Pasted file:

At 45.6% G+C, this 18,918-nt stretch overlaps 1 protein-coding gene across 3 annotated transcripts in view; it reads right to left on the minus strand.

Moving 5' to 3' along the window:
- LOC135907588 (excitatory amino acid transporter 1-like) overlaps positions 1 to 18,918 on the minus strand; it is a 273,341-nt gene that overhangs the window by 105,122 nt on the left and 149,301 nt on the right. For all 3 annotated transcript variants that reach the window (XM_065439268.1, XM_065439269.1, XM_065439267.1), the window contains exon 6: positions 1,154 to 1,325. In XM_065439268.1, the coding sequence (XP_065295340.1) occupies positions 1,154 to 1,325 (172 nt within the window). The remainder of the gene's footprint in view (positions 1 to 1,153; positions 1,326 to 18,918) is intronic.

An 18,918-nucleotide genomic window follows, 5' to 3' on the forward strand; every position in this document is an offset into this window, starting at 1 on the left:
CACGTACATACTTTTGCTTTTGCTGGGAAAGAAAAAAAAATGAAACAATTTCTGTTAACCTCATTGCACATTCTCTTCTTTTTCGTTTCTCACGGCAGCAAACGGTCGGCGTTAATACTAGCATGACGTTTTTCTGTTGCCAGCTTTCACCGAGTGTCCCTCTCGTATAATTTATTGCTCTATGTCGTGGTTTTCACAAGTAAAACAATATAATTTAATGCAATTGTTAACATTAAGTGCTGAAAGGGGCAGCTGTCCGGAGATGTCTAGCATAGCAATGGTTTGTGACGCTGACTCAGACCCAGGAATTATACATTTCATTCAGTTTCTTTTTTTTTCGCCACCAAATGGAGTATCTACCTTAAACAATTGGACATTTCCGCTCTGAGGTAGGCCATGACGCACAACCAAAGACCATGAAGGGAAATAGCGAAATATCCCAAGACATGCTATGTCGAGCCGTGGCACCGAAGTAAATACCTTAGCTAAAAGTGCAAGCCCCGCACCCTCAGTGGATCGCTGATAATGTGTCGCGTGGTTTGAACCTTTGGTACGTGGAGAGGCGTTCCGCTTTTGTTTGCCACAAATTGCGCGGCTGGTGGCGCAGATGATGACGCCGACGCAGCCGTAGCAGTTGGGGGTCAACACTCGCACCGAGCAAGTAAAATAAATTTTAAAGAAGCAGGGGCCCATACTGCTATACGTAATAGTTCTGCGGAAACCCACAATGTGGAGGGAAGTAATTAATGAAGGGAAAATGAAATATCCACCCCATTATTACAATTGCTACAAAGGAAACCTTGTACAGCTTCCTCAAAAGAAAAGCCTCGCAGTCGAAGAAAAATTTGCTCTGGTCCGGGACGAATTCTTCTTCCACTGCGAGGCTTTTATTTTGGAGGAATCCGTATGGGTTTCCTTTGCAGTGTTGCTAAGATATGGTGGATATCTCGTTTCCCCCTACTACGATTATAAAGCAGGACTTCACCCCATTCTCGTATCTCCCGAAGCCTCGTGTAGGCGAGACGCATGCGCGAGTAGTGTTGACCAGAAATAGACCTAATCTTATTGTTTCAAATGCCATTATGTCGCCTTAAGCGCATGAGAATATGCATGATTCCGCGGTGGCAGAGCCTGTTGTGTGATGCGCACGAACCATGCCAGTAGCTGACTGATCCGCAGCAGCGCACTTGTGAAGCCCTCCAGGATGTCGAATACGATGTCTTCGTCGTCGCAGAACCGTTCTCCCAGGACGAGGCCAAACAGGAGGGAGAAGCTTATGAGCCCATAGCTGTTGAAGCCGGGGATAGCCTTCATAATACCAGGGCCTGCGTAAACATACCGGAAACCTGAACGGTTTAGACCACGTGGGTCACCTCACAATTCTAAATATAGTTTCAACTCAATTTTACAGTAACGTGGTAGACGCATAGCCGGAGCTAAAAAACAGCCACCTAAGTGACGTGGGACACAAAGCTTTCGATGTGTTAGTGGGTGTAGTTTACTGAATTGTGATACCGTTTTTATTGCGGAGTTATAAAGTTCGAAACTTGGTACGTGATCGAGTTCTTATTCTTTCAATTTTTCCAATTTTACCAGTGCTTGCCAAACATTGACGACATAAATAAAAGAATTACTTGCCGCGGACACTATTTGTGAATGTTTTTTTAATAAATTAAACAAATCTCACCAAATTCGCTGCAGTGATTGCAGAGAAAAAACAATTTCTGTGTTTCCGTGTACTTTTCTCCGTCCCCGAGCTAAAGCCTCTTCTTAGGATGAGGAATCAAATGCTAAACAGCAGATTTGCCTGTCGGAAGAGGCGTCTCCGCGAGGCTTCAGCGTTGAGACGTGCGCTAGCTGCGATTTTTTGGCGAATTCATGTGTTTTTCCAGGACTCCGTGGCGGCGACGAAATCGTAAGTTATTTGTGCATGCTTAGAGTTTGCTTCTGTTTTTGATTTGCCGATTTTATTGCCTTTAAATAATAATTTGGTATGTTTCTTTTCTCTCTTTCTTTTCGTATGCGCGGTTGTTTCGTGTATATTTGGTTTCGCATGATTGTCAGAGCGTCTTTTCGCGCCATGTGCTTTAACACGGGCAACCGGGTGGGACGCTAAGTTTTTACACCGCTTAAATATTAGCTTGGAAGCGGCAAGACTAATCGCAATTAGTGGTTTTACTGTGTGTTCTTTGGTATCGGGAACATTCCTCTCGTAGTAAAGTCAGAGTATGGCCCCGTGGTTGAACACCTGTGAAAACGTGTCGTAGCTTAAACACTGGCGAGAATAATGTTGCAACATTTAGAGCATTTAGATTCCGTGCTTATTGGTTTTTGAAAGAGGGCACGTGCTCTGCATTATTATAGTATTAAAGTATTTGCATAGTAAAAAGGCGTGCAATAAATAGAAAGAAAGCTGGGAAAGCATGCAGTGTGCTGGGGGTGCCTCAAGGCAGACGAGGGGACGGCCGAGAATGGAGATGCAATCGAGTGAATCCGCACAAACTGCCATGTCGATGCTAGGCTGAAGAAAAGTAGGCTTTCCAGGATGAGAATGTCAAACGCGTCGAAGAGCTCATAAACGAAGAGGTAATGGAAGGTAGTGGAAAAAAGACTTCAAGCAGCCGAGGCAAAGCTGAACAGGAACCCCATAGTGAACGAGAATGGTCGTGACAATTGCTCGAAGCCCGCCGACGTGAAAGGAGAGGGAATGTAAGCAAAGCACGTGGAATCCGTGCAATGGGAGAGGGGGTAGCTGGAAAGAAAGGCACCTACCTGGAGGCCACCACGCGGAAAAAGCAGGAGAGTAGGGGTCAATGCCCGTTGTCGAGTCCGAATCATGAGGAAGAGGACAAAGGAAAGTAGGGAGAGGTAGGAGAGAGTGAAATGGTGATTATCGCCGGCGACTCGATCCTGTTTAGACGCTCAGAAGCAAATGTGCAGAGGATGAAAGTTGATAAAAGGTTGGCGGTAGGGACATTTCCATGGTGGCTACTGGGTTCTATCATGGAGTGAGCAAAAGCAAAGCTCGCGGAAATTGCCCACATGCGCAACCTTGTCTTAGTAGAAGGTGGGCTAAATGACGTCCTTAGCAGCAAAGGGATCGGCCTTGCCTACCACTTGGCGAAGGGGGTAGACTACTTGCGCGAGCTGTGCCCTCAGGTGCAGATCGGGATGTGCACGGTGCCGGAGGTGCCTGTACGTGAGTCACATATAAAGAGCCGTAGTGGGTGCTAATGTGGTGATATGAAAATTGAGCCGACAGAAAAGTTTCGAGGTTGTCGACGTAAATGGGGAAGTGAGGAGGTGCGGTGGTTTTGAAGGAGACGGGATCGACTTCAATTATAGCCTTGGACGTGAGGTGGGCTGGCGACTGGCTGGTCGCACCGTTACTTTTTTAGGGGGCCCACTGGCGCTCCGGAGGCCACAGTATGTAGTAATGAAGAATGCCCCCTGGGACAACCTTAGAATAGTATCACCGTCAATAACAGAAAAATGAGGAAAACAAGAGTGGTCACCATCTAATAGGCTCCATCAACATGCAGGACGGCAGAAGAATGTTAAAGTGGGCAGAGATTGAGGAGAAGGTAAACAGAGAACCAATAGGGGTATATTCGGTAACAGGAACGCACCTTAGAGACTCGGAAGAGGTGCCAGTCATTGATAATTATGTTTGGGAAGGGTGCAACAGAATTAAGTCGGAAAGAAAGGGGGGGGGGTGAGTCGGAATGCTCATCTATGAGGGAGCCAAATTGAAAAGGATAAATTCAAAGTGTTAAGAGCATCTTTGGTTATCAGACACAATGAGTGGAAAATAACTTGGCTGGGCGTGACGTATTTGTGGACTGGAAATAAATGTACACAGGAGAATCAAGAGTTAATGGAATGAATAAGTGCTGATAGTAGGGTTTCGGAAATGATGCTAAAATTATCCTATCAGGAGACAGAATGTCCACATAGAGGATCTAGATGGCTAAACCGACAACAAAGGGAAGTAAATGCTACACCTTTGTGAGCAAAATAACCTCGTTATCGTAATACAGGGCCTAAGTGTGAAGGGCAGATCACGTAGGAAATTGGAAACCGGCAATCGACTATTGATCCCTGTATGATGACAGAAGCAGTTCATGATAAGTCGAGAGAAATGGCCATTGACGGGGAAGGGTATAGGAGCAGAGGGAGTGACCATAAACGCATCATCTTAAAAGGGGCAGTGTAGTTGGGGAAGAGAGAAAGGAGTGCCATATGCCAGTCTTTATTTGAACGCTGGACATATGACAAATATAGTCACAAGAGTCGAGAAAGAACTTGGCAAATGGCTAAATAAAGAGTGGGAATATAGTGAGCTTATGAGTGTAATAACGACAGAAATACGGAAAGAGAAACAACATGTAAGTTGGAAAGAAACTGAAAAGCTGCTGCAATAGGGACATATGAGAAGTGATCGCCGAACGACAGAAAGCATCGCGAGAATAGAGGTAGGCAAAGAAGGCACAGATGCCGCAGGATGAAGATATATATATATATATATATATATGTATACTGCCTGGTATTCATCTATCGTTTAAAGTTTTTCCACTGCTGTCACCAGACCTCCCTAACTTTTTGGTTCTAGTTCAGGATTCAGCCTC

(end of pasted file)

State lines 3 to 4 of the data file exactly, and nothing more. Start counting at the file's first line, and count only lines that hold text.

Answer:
- LOC135907588 (excitatory amino acid transporter 1-like) overlaps positions 1 to 18,918 on the minus strand; it is a 273,341-nt gene that overhangs the window by 105,122 nt on the left and 149,301 nt on the right. For all 3 annotated transcript variants that reach the window (XM_065439268.1, XM_065439269.1, XM_065439267.1), the window contains exon 6: positions 1,154 to 1,325. In XM_065439268.1, the coding sequence (XP_065295340.1) occupies positions 1,154 to 1,325 (172 nt within the window). The remainder of the gene's footprint in view (positions 1 to 1,153; positions 1,326 to 18,918) is intronic.

An 18,918-nucleotide genomic window follows, 5' to 3' on the forward strand; every position in this document is an offset into this window, starting at 1 on the left: